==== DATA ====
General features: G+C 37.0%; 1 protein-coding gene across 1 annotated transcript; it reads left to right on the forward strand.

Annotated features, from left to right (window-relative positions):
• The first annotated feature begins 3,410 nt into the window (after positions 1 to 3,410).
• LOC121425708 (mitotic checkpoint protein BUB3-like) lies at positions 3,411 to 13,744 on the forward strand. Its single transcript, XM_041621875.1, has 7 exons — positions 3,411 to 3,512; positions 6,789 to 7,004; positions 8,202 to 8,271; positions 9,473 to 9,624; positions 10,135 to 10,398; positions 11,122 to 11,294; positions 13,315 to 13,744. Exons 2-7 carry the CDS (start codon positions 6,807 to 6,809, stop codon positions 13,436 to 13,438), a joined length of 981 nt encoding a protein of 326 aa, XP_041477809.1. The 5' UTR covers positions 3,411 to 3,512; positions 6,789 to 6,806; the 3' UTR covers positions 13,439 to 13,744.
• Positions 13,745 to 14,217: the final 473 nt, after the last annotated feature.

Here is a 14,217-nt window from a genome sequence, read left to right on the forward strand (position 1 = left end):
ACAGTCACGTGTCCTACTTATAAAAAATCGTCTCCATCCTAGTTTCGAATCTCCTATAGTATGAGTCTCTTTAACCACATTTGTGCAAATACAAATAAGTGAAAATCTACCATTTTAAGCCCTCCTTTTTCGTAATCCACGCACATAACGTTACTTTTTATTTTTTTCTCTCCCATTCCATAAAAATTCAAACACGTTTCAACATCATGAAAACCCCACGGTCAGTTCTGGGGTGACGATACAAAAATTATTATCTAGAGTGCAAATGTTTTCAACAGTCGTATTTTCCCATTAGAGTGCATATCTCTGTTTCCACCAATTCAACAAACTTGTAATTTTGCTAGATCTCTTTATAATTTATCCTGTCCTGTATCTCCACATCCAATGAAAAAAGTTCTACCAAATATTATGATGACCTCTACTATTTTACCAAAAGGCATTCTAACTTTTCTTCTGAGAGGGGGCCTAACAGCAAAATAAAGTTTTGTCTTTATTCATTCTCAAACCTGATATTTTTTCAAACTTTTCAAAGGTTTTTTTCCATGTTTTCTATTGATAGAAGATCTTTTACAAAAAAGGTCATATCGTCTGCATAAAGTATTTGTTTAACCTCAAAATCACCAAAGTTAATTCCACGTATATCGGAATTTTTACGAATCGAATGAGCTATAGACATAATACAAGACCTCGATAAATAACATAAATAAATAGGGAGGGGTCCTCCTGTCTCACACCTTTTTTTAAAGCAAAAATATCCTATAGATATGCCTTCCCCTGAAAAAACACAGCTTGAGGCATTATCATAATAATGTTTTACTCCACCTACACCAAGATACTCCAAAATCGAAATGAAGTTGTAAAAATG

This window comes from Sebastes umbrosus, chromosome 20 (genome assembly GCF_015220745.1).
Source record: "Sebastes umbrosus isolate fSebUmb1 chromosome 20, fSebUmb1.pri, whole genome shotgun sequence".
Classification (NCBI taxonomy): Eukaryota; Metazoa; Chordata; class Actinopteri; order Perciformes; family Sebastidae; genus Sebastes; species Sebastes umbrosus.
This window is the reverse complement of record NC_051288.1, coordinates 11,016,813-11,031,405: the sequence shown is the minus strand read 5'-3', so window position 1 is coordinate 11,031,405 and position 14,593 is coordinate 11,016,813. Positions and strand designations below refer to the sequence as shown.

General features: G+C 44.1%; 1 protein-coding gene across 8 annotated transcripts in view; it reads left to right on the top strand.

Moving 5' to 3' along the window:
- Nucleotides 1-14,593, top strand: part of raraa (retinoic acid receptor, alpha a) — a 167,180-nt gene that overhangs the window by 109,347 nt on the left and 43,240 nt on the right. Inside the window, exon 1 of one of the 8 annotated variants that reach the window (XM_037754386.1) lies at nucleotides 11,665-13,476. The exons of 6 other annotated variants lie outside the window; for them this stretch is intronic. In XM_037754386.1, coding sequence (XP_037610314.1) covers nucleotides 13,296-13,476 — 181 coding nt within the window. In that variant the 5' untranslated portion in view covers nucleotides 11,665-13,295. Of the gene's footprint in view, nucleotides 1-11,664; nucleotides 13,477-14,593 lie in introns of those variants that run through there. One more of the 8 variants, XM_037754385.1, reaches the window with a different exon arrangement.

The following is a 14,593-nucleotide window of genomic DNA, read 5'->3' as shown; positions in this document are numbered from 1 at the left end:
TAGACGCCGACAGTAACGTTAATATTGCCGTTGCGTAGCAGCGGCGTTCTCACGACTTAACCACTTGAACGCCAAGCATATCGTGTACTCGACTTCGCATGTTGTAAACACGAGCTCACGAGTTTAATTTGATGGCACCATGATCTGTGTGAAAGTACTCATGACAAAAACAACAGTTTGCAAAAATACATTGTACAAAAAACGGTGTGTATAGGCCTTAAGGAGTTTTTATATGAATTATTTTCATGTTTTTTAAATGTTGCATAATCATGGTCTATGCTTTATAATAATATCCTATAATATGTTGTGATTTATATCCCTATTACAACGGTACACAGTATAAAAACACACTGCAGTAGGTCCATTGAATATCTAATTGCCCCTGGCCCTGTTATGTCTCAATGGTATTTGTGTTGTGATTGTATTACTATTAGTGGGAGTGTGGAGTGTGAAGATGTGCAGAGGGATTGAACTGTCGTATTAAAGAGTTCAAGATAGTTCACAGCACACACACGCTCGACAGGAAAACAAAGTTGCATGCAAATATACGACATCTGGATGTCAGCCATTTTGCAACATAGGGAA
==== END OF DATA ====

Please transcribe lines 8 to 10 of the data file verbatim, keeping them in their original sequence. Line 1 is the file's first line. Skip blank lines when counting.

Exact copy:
This window comes from Sebastes umbrosus, chromosome 20 (genome assembly GCF_015220745.1).
Source record: "Sebastes umbrosus isolate fSebUmb1 chromosome 20, fSebUmb1.pri, whole genome shotgun sequence".
Classification (NCBI taxonomy): Eukaryota; Metazoa; Chordata; class Actinopteri; order Perciformes; family Sebastidae; genus Sebastes; species Sebastes umbrosus.